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In Summer, the traditional greeting amongst colleagues, friends etc changes to: 'Atsui desu ne' (It is hot), to which one responds either 'So desu ne' (Yes it is), or 'Atsui desu yo!' (It is really hot).

In Winter, replace samui (cold) with the atsui, and all else remains the same.

So VERY different than the English "weather" niceties, huh...:-(

I can see what you're getting at, but I would say there is a difference. The English obsession with the weather is more for 'small talk' or 'conversation filler.' It is also there because the English weather is variable, and so it changes from day to day. If I were to to go to work in the UK, I would probably say 'Hi' or 'Good morning' to my colleagues as I arrived. I probably wouldn't mention the weather at that stage B-)

However, it seemed to me that when I was working in Japan, I would go to work and in the summer, the greetings really would include 'It is hot.'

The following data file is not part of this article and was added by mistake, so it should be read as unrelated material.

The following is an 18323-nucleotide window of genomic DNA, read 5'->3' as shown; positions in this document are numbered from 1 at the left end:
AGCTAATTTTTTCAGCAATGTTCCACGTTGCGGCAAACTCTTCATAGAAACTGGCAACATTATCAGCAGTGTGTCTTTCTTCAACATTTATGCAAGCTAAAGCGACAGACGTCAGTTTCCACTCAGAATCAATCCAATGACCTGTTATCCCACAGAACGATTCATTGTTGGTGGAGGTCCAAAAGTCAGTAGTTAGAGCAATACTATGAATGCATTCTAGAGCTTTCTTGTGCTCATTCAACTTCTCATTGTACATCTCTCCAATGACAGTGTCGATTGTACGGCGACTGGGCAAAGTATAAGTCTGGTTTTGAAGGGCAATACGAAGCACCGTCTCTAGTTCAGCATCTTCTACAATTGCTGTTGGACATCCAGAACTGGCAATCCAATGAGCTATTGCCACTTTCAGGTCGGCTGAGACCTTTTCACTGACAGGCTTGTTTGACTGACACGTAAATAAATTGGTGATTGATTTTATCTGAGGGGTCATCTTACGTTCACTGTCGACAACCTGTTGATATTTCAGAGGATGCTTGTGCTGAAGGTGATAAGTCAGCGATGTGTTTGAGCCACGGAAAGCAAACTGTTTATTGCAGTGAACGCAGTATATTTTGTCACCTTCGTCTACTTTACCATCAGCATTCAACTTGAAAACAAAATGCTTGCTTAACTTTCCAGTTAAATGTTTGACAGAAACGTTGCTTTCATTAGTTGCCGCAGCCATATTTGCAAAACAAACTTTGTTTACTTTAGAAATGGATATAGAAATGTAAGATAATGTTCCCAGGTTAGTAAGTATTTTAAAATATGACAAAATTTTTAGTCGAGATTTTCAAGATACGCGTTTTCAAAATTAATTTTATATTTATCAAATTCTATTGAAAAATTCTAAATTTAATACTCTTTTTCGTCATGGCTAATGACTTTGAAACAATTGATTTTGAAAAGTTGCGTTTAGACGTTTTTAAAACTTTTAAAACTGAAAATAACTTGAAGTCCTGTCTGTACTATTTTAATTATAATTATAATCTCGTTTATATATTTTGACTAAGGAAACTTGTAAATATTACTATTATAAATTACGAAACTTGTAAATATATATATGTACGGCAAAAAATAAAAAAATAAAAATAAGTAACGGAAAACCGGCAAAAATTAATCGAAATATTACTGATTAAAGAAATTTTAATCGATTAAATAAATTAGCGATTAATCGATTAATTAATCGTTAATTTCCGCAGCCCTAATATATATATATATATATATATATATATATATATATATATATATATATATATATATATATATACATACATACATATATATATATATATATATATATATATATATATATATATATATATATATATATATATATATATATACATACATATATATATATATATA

eg:

Colleague: Ohayo ('Good morning', or (I think) lit: It is early.)

Me: Ohayo.

C: Atsui desu ne.

Me: Atsui desu yo.

This would be the same every day, until autumn briefly arrives, which after a short break would change to 'samui desu ne' as winter started to approach.

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However, it seemed to me that when I was working in Japan, I would go to work and in the summer, the greetings really would include 'It is hot.'
Perhaps You could have easily broken that habit if You hadn't been wearing a grotesque turtleneck jumper day in day out. :-(

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Welcome to the SF, oyaji! :-P

40 years old, huh? It's nice to have someone else of advanced (Applauding...) , um, wisdom in the Forum. We wise people have to stick together. (Applauding...)

Fujisan (or anyone interested in picking up some basic Japanese language skills),

try JapanesePod101.com. They have a ~10 min daily podcast with language lessons. Their presentation makes it easy to pick up the basics (it's a fun podcast, too). (Sign of approval)

Edited by Takanorappa

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A warm welcome to the Forum also from me, another "wise" member :-P

And thank you Takanorappa for the great link, this will help me to understand at least some words (Applauding...)